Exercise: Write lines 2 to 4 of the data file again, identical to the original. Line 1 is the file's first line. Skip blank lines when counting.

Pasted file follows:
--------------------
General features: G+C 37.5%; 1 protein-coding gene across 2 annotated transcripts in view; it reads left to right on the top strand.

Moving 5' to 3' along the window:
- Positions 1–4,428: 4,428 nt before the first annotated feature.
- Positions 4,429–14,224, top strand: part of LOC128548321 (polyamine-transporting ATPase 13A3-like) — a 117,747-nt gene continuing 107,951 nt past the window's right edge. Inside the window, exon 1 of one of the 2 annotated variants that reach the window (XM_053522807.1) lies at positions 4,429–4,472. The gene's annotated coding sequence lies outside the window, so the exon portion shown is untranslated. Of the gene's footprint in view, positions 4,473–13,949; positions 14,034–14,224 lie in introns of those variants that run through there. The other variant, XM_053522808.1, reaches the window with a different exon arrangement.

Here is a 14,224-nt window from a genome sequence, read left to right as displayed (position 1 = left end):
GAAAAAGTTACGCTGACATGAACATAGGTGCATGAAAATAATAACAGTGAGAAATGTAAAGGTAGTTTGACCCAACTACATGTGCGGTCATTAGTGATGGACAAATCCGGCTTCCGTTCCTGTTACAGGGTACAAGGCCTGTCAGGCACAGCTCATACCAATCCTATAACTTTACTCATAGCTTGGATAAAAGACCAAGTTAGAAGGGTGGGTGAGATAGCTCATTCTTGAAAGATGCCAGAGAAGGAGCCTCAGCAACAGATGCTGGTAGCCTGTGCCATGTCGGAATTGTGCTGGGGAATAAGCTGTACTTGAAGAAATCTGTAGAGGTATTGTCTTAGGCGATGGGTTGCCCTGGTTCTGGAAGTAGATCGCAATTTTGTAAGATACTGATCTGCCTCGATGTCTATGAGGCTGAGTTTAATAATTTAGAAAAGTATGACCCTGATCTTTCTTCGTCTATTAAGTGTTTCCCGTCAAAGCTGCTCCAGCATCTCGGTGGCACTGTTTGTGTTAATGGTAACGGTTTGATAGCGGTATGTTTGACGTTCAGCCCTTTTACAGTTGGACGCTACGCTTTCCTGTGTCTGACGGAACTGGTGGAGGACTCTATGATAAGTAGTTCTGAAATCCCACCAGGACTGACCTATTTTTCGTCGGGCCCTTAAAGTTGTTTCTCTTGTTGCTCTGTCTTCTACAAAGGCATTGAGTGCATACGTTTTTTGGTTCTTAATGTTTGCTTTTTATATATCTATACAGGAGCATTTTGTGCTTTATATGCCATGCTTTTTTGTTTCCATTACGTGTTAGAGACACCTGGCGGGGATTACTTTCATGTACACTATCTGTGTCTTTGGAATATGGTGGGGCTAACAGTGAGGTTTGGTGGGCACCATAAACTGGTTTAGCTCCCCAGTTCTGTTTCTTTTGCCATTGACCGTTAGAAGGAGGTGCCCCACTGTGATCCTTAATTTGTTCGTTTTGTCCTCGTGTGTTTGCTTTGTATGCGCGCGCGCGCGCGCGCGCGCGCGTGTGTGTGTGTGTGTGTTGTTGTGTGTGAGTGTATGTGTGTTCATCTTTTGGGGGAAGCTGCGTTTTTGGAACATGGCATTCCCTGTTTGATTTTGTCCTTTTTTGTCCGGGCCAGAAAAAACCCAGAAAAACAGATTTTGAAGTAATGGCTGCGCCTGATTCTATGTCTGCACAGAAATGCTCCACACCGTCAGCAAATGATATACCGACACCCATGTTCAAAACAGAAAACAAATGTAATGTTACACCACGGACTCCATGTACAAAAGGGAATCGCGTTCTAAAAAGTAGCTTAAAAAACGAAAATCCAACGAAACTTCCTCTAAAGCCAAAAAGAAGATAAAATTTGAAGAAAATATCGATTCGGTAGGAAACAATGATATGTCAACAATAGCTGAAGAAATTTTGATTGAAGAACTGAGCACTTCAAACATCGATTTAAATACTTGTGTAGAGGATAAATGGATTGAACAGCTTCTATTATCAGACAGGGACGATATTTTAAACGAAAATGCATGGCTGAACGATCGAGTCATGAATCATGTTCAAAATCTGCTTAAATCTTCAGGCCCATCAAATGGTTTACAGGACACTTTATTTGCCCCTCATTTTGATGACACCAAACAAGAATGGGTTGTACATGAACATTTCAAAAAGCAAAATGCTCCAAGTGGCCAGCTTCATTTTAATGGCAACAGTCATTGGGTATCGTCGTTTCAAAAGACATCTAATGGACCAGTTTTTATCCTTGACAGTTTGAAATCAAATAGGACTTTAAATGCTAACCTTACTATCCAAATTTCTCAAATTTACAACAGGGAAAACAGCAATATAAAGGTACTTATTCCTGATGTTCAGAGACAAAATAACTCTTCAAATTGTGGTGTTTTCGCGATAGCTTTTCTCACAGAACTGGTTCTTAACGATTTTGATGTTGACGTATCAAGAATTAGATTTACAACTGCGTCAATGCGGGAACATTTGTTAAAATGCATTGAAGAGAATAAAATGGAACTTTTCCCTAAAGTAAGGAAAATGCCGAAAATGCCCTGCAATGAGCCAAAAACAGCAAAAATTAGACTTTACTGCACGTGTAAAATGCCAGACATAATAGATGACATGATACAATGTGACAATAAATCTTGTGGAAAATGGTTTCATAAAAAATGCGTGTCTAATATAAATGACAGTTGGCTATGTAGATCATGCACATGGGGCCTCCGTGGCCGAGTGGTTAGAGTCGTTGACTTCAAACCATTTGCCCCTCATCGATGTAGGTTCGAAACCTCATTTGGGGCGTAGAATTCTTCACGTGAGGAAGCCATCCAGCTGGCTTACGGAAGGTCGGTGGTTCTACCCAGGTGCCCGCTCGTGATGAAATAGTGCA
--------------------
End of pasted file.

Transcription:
Moving 5' to 3' along the window:
- Positions 1–4,428: 4,428 nt before the first annotated feature.
- Positions 4,429–14,224, top strand: part of LOC128548321 (polyamine-transporting ATPase 13A3-like) — a 117,747-nt gene continuing 107,951 nt past the window's right edge. Inside the window, exon 1 of one of the 2 annotated variants that reach the window (XM_053522807.1) lies at positions 4,429–4,472. The gene's annotated coding sequence lies outside the window, so the exon portion shown is untranslated. Of the gene's footprint in view, positions 4,473–13,949; positions 14,034–14,224 lie in introns of those variants that run through there. The other variant, XM_053522808.1, reaches the window with a different exon arrangement.